|The Dune novels maintain a delicate balance within the world at all levels: ecological, social, psychological.
In the Dune world it may be difficult to discern specific aspects because it's so detailed and interconnected.
Another Frank Herbert's (non-Dune) novel, The Green Brain, focuses solely on the concept of interdependencies:
The Green Brain portrays a world where all life is completely dependent on each other. When the biosphere is disturbed and dissected, nature goes into overdrive in battle against sterilization.
The Dune world is much more delicate. Portrayal of biological/ecological dependency is still present, but in a system which seems more open-ended: life is allowed outside of life, and there are many choices between different forms of balance.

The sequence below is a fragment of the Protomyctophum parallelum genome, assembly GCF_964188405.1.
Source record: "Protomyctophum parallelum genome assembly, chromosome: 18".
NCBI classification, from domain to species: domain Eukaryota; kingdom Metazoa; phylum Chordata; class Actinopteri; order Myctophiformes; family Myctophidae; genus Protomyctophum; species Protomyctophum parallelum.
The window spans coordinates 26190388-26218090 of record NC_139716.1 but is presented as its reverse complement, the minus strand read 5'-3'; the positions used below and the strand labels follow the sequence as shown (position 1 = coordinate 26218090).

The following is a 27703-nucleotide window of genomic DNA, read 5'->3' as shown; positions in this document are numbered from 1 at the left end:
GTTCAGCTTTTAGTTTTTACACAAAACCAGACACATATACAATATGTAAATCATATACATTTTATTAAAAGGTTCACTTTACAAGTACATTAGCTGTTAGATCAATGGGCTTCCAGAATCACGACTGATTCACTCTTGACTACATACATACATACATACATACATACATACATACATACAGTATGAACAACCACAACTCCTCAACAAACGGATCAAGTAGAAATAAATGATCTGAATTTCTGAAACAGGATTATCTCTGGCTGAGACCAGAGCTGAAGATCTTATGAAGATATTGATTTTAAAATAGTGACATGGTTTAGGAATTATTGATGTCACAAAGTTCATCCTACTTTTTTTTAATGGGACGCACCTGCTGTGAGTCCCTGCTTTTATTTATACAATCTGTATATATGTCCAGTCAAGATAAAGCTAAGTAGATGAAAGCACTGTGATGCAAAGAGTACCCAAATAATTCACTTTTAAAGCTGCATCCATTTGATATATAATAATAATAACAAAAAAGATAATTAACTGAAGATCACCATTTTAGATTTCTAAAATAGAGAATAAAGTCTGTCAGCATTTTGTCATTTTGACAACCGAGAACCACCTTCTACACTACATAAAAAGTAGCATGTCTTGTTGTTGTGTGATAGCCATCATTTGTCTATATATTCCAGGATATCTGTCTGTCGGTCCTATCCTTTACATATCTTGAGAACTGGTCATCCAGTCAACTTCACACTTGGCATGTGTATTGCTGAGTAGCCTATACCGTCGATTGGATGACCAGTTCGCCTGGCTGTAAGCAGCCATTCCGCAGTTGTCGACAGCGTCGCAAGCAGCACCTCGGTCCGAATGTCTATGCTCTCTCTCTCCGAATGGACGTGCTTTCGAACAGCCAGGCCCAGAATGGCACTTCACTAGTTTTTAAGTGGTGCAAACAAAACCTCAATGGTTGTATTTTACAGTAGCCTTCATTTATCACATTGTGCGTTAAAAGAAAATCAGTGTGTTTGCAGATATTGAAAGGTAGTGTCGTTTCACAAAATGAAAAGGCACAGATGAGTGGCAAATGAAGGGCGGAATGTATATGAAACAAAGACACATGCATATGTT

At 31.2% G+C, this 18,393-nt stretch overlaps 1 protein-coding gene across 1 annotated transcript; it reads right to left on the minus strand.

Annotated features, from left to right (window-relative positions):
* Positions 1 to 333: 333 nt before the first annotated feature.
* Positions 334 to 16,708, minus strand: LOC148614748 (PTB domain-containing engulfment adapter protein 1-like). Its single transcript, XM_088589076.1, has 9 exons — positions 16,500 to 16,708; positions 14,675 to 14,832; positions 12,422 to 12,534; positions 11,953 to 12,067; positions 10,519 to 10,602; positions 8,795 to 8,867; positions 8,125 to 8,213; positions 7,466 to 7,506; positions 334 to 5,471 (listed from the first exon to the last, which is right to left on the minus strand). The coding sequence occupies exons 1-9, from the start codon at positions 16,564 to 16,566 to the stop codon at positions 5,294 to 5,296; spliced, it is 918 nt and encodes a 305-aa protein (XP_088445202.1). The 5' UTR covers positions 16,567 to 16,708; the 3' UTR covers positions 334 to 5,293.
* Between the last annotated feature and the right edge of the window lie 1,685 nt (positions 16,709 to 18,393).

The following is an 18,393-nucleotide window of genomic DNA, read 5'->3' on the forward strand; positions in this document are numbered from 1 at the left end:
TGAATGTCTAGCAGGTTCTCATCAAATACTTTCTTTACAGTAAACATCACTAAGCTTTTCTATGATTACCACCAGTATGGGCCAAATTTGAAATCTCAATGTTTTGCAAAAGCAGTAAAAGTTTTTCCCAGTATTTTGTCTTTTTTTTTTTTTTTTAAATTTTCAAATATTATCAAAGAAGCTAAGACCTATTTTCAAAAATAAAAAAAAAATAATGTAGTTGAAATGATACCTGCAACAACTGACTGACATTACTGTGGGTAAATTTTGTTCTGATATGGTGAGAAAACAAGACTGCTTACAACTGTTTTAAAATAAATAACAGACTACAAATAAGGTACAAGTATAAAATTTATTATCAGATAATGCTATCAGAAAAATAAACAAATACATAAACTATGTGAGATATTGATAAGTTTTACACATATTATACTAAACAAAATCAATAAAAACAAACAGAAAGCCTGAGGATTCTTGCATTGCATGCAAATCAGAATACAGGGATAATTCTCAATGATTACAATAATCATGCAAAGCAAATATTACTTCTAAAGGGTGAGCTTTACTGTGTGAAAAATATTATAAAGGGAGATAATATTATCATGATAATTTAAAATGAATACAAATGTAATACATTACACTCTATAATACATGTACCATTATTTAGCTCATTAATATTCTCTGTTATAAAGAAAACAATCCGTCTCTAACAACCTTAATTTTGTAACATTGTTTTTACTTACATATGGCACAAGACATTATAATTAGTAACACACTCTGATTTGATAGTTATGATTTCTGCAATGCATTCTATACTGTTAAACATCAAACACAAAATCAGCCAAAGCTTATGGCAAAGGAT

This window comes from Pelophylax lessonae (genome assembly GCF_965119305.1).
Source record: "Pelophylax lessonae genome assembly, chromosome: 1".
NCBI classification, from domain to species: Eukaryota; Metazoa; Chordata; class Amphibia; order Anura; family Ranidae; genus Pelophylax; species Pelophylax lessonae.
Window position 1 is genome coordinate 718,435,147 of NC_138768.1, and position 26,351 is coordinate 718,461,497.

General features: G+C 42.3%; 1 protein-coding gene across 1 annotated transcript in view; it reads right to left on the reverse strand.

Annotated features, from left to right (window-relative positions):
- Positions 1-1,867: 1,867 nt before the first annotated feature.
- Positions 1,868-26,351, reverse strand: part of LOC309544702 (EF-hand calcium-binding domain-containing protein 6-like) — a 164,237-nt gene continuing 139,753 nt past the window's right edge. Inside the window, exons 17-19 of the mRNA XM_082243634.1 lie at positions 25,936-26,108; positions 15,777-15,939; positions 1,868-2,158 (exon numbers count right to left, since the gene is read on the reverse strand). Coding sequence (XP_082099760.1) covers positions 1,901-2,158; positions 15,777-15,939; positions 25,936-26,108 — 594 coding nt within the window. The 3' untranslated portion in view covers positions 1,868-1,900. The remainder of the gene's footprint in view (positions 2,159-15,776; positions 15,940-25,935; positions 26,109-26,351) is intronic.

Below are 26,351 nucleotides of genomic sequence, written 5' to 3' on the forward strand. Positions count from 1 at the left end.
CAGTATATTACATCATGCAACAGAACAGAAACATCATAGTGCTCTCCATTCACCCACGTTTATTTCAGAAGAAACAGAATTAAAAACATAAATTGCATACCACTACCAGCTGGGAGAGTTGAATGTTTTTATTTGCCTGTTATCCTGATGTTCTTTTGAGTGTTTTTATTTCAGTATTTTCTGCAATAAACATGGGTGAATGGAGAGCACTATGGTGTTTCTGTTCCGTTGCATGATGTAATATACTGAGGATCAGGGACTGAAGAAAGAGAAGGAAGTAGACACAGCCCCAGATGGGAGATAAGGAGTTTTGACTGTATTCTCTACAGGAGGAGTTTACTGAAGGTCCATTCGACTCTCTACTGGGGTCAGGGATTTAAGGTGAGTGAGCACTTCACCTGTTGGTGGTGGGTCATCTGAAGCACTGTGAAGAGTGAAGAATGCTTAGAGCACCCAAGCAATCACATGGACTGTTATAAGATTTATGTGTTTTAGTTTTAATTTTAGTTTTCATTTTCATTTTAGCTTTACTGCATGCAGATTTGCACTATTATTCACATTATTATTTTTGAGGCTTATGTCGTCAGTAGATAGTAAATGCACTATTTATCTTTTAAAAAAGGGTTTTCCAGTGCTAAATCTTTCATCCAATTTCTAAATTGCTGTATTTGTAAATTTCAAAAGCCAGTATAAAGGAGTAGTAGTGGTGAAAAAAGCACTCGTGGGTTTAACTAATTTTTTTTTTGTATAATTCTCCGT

This is a magical universe where anything can happen; interdependency is a tool for manifesting magical forms and systems.
Some interesting paralells can be made if we abstract the concept:
Life does not limit life - life breeds life.
Ideas do not limit ideas - ideas generate ideas.
Removing a key idea in the sea of interdependencies may result in invalidation of connected ideas.
But, ideas (or life) are not so frail. Removing the context (the world) for a specific idea does not destroy the idea, but pushes it into unknown void.
Testing until destruction.
Something magical, something new happens:
The universe moves forward.
Key logs and dependencies!
The Dune world is so delicately woven.
How does the texture of its fabric feel to you?